On September 29, 2005, Treatment Team Leader Renee Szarowicz requested an employee health examination of Plaintiff due to his behavior at work over the past year, specifically, using foul language, talking to himself, and being visibly upset, and needing reminders to follow tasks that had been repeatedly explained to him. T. 249. He could not remember or recall without numerous prompts, had problems with focus, and had a low distress tolerance. Id . After a training in basic computer skills and data entry, he did not have recall, and would get confused and become upset. T. 250.

Plaintiff was born in 1950, completed college and received a master's degree in counseling. T. 39, 169. Plaintiff testified that he lived alone and worked as a mental health therapy aide for 21 years until he began having problems with his memory. T.34-35, 41. He later applied for jobs as a bus aide and at a restaurant, but he was not hired. T. 42. When asked whether he applied for disability retirement, he stated that he could not remember. T. 37-38.

Plaintiff had a driver's license, but his sister drove him to the hearing. T. 34. As a teenager, Plaintiff had a brain injury, and the majority of his problems were with short-term memory. He couldn't watch much television or read often due to concentration problems, was unable to follow-complex instructions, and slept around five hours per night. He stated that vitamin B-12 shots helped his memory somewhat, and that he adjusted by making notes to himself and using a box system for his medication. T.41, 43-46, 52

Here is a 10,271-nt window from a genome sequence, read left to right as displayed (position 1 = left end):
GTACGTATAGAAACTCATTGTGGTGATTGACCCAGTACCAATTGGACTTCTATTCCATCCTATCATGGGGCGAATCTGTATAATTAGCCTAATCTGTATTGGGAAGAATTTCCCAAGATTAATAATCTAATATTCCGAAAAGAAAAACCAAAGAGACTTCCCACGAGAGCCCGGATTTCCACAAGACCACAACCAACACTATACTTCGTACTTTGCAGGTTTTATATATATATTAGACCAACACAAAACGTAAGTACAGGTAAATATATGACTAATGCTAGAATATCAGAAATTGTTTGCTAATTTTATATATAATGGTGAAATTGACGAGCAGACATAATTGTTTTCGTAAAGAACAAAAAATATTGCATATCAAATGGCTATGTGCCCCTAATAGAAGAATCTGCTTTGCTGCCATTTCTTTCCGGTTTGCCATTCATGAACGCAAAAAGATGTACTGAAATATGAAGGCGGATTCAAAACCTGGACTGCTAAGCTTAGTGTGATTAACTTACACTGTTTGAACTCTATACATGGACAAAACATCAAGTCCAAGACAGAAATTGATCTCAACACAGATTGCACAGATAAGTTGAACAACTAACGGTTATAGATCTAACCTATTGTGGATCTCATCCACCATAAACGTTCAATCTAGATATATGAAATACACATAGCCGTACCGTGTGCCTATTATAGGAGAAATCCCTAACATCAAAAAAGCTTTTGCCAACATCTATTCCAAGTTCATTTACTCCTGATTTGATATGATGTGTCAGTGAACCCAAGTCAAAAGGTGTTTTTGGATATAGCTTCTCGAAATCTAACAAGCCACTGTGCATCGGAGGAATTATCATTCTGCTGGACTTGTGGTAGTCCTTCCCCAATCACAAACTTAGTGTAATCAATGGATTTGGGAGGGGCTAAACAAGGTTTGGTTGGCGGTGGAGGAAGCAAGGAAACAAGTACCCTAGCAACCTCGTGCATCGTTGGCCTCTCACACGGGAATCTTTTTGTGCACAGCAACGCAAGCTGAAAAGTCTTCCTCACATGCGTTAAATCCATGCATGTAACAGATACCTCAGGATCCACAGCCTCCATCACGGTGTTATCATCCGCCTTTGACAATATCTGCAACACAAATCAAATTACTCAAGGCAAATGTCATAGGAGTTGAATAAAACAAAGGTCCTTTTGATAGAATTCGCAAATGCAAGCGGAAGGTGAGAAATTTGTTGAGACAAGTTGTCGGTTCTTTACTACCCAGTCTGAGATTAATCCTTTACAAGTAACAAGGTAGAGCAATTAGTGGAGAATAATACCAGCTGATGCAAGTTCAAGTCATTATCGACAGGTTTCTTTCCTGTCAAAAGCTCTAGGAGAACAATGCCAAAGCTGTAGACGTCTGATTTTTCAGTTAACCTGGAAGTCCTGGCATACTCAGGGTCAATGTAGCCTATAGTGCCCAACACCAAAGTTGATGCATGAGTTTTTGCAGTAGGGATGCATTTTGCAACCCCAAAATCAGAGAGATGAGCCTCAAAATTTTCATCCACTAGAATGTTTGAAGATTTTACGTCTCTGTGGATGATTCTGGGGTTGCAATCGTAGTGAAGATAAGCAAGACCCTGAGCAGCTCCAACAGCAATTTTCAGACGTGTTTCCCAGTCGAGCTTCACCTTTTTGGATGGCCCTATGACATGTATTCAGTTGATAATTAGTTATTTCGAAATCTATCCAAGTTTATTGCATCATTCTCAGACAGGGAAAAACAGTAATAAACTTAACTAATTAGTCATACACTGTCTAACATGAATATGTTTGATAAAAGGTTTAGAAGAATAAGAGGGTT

With regard to daily activities, Plaintiff told the ALJ that he could prepare simple meals, do laundry, dishes, and grocery shopping, performed yard work, could drive a car, and was a volunteer firefighter that directed traffic when needed. T.48, 53-55. He could pay bills and maintain a checking account with reminder notes. T. 48-49.

Plaintiff also testified that he could not stand for long periods of time due to foot problems. T. 52.

The ALJ posed a hypothetical to vocational expert James Phillips involving an individual of Plaintiff's age, education, and work experience, who was limited to simple, repetitive, and routine tasks; little in the way of changes in work assignments, or judgments in making work assignments; one- or two-step instructions due to memory difficulties or tasks that could be performed in checklist form. T. 62-63. Mr. Phillips responded that such a person could perform the light, unskilled jobs of line packer or inspector/packer. T. 63-65.

IV. Analysis

A. Treating Source Opinion

Plaintiff contends that the ALJ did not properly assess the opinions of his treating physicians. Pl. Mem. 10-13.

Under the Commissioner's regulations, a treating physician's opinion is entitled to controlling weight, provided that it "is well-supported by medically acceptable clinical and laboratory diagnostic techniques and is not inconsistent with the other substantial evidence in [the] case record." 20 C.F.R. §§ 416.927(c) (2), 404.1527(c)(2). However, "the less consistent that opinion is with the record as a whole, the less weight it will be given." Snell v. Apfel, 177 F.3d 128, 133 (2d Cir. 1999), citing 20 C.F.R. § 404.1527(d)(4).